This Saturday, March 10, Blackstone Valley Prep will host our 5th Annual For Art’s Sake: A Scholar Art Show & Artisan Fair in celebration of Youth Art Month. For Art’s Sake is open to the public and will feature art from scholars across BVP schools, activity stations for all ages designed by the BVP art team, entertainment, and more than a dozen artisan vendors selling a variety of handcrafted creations, including jewelry, woodwork, illustrations, bath and body products, and more.
For the first time in the Fair’s five-year history, the “featured artist” will be one of our own students: Senior Serena Lincoln, who recently opened up about her college plans, career ambitions, and BVP’s impact on her art.
How is your senior year going?
Senior year has been stressful! I’m enrolled in CCRI’s Running Start Program while also applying to colleges and starting a new job. However, I think my fellow Running Start scholars would agree that as stressful as it is, the program teaches you a lot about independence. I’m taking Math for Finance, Darkroom Photography, Psychology, and Composition 1 this semester.
Which colleges have you applied to? What is your dream school?
I have applied to the School of Visual Arts, Cooper Union, Rhode Island School of Design, School of the Art Institute of Chicago, Pratt Institute, and Parsons School of Design. My dream school is Cooper Union because 1) they give you half-tuition, 2) it’s in the heart of New York City, and 3) they allow students to learn a variety of mediums and techniques. I would much rather be a jack-of-all-trades than know only one “kind” of art.
What are your future career ambitions?
My dream job is to work for a comic book company as a penciller or a cartoonist. I’d love to do editorial illustrations on the side, as well. Although I love cartooning and illustration, I’d still like to keep my foot in contemporary art and possibly merge both mediums together and be a bit more experimental.
What first sparked your interest in art?
I grew up in a family where my mother and sister were artists. I was lucky and my family encouraged me to pursue my interest in art, even as young as two. I regret to say that I was the “horse girl” of my middle school. I mainly drew horses and other hoofed animals from the age of three well into my middle school years.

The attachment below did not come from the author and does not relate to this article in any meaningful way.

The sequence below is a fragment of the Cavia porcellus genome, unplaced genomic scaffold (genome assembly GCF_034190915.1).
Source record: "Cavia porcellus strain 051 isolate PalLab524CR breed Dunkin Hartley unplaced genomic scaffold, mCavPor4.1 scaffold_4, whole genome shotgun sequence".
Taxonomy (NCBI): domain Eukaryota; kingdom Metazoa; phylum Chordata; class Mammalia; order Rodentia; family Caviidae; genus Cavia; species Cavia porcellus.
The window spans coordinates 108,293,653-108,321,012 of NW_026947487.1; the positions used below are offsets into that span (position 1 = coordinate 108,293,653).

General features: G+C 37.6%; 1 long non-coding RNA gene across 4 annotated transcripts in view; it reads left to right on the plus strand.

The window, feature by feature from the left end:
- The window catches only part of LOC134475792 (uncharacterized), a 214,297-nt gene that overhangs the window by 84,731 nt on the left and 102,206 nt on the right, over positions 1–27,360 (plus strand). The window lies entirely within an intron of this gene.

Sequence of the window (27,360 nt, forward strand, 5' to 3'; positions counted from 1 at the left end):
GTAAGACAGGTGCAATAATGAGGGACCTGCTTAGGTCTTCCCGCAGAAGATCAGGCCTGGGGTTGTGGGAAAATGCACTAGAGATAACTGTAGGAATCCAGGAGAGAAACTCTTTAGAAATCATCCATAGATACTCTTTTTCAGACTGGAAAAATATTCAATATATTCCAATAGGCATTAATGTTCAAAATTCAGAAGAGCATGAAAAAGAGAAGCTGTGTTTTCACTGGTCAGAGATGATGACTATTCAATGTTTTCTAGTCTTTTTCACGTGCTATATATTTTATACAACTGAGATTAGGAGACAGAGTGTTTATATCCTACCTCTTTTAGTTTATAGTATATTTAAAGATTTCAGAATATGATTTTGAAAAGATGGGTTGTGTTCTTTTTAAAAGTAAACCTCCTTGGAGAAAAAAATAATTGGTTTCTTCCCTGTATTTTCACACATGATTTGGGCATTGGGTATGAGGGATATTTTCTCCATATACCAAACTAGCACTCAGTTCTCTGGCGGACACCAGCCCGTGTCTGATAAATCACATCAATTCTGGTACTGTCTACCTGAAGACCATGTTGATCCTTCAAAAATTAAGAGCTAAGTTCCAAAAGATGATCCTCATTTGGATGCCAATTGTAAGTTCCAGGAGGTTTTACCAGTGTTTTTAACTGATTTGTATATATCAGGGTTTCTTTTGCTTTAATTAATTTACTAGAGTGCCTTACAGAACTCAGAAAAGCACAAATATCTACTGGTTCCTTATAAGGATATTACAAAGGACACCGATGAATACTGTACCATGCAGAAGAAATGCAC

How would you describe your artistic style?
I would say I specialize in drawing and painting. I like to mix the two as well ‒ drawing with inks and coloring in with watercolor. I try to expand my common mediums as much as possible; I love using collage, oil, acrylic and watercolor paint, ink, colored pencil, marker, and graphite. I think that one of the things that shows up across the board, regardless of medium, is my use of harsh lines and harsh shadows. I don’t like dull shading. I like high contrast, and I try especially hard to incorporate that in my comics.
How has BVP helped you grow as an artist?
Without Mrs. Simpson’s constant, constructive criticism, I would not be the artist I am today. I am far more detail oriented, driven, and open to criticism as an artist, and my art continues to evolve.
Do you have a favorite artist or someone whose work you really admire?
I love, love, love David Aja who worked on a few Marvel comics in recent years. J.H. Williams III is another obsession of mine. He did the Sandman: Overture comic three years ago. I also love Oda Jaune who is a contemporary painter. And Ryan Hewett. The list goes on...
What are you most looking forward to about being the featured artist at For Art’s Sake?
I’m most looking forward to simply showcasing things I have worked extremely hard on over the past four years. Art takes up such a massive portion of my life, and it feels natural to show that part of me to the world. You can’t be an artist if no one sees your art.